Q: What's hotter than Mandalay Bay?
Premium hotel and casino operator Mandalay Resort Group
Anchoring the south end of the Las Vegas Strip, Mandalay Bay generated $77.4 million in operating cash flow, 67% more than last year. Helping boost results was the addition of a second hotel tower (THEhotel) and an upscale retail shopping space (Mandalay Place) that connected Mandalay Bay to Luxor in late 2003. RevPAR (revenue per available room, a standard measure of resort profitability) at Mandalay Bay rose 16%, with occupancy at THEhotel's 1,117 suites clocking in at 86% at an astounding average room rate of $239.
I'll admit it: I did my part, spending Final Four weekend at Mandalay Bay in the name of research. But I had little to do with slot revenues at the property climbing 30% -- that can be attributed to the extra casino traffic generated by the hotel.
And the growing, flourishing Mandalay Bay property has made the company's other Strip properties more valuable. Operating cash flow at Luxor next door was up 30.2% to $42.3 million, with RevPAR up 24% and the average room rate hitting a record $120 for the quarter. Excalibur saw similar results. Further up the Strip, Monte Carlo -- 50% owned by MGM Mirage
Overall, cash flow at the Strip properties grew 43%, with Circus Circus being the only property not to report record results.
And Mandalay didn't do too shabby elsewhere, either. The Nevada casinos outside of Las Vegas bucked a trend by growing combined operating cash flow, despite increasing competition from Indian gaming in California. Likewise, the Gold Strike in Tunica, Miss., and the 50%-owned MotorCity casino in Detroit both experienced healthy improvement in operating cash flow.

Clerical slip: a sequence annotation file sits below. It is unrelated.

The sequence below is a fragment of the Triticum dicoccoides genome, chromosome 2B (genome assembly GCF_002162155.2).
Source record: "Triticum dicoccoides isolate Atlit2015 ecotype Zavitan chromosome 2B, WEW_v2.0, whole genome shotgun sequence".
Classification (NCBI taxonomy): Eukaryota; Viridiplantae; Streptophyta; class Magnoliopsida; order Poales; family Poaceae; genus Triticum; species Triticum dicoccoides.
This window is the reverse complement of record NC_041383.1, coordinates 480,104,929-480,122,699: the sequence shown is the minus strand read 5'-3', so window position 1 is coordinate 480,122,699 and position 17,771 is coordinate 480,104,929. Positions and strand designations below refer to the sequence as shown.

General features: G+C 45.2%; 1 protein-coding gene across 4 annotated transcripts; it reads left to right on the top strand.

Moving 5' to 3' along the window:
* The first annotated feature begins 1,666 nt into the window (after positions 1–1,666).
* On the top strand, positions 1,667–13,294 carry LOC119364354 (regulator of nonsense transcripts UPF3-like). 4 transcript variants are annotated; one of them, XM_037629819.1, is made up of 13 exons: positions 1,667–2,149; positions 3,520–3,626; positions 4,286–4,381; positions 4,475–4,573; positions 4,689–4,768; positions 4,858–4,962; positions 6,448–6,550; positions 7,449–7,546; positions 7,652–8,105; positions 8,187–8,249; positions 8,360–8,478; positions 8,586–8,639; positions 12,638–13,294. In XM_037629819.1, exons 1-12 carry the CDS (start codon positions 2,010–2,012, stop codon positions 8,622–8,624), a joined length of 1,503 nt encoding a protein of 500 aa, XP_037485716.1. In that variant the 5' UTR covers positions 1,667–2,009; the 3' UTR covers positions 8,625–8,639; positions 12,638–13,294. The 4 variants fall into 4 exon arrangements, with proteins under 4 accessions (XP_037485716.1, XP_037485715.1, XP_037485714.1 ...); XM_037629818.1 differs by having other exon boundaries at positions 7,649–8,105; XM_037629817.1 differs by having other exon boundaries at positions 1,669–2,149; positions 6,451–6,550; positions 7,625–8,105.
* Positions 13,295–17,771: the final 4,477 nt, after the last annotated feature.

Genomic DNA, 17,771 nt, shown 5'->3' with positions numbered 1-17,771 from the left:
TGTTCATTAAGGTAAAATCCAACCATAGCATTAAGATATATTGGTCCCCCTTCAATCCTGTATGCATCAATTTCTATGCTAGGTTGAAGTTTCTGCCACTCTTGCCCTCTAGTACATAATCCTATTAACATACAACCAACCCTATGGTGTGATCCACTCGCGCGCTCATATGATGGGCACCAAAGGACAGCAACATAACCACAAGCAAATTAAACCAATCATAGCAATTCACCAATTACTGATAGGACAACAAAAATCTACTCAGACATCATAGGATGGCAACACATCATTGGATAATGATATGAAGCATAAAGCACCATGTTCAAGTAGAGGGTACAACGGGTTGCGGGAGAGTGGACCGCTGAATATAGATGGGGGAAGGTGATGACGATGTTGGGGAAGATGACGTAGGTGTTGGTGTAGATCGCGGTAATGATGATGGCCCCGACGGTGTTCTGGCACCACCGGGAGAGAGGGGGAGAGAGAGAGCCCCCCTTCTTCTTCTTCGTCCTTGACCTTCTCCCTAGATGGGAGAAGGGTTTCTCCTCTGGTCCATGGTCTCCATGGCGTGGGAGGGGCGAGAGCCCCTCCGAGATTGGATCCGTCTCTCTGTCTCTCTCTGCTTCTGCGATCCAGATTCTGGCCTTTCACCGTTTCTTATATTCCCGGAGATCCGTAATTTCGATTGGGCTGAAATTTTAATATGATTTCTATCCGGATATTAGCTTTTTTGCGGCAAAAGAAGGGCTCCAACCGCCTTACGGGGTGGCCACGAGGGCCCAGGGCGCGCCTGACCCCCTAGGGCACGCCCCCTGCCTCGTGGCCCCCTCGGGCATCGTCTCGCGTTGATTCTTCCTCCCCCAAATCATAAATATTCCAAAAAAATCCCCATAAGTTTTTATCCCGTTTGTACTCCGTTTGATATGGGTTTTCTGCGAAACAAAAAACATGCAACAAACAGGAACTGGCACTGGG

The only real blemish was the 50%-owned Grand Victoria in the Chicagoland market, where results were weighed down by last summer's tax hike, which likewise hurt Harrah's Entertainment
In all, there isn't much bad to say about Mandalay. You might look past the persistent insider selling, which beyond the top two executives seems to be tied to the rising stock price. But if you do, you should be mindful of the pace of employee options-related growth in the share count. Average diluted shares would have climbed 9.5% over the past year, if not for the company's 3.3 million-share purchase -- which carries a cost -- related to an equity forward agreement.
Given the company's fantastic performance and outstanding cash-flow growth, the valuation is less alarming, and the stock may even be a passable buy for a premium company. If you'd rather hold off for now, take solace in the fact that so long as the shares keep climbing, stock will always be for sale.
Going to Las Vegas? Visit the Vegas, Baby, Vegas! discussion board -- only at Fool.com.
Fool contributor Jeff Hwang owns none of the companies mentioned above.